Hevo founder Jeremy McCool, a former U.S. Army captain, spent 14 months in Iraq witnessing the consequences of energy geopolitics before enrolling in Columbia University to study sustainable development. Hevo grew out of a school project. “I started the company with no team, no technology and $800,” McCool said in an interview. “Probably the worst and more naive way to start a company, by all means.”
The company plans to make thousands of devices in the next 18 months, the volume necessary to make good on the supply agreements he has signed with carmakers and utilities. McCool declined to identify his clients, citing nondisclosure agreements.
Electric vehicles are projected to undergo explosive growth in the coming years. The International Energy Agency projects that the number of plug-in and hybrid cars on the roads will triple to 13 million by the end of the decade. More than a quarter of all new cars sold annually will be electric by 2030, according to forecasts by Bloomberg, with the global ranks of electric cars reaching 30 million by then.
Of course, as things stand today, virtually all of these cars would need to be plugged into a socket before they could be charged. Before the world can adopt wireless charging, cars already on the road would need a retrofit and carmakers ultimately would need to tweak their existing designs.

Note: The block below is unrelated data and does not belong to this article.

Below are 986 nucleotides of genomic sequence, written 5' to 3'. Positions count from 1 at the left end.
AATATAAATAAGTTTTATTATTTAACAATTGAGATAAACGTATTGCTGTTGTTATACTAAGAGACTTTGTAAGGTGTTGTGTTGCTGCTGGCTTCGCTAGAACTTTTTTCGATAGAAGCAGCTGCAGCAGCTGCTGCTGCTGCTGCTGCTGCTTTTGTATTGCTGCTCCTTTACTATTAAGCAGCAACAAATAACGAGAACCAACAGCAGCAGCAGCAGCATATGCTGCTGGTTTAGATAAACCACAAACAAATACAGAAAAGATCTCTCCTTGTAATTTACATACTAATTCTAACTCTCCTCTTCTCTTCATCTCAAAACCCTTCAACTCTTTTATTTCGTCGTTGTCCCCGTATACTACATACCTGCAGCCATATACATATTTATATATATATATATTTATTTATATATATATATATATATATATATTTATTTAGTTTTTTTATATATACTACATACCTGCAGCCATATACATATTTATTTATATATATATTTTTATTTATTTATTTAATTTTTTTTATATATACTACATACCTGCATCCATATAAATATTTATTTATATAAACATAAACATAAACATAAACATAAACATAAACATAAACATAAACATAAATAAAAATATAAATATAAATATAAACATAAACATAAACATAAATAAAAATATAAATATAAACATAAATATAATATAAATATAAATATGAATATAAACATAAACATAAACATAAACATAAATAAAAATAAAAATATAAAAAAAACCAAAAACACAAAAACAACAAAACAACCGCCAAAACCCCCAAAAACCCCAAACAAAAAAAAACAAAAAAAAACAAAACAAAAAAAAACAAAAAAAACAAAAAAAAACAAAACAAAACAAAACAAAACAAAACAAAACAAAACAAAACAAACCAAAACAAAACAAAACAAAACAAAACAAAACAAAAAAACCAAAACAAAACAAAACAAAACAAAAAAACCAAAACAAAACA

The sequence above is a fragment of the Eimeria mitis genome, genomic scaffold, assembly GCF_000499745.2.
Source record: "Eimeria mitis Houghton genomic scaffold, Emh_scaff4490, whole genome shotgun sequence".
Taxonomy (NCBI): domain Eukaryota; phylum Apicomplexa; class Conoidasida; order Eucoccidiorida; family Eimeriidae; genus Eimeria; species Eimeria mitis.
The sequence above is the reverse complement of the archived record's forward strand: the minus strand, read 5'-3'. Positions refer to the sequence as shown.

“The equipment on the vehicle is cheaper and more lightweight than existing plug-in charging equipment by a factor of five to 10 times,” McCool said. “We’re also future-proofing for autonomous electric vehicles. If you don’t need a human to park the car, you shouldn’t need a human to charge the car.”
This technology also could provide a solution to the issue of how to charge electric cars in densely populated cities. Today, most drivers of the plug-in cars on the road almost always will charge up at home. That requires a garage or a driveway. Installing Hevo’s devices in apartment building parking lots and along residential streets could help open up new markets, from New York to Tokyo, where access to plugs can prove difficult.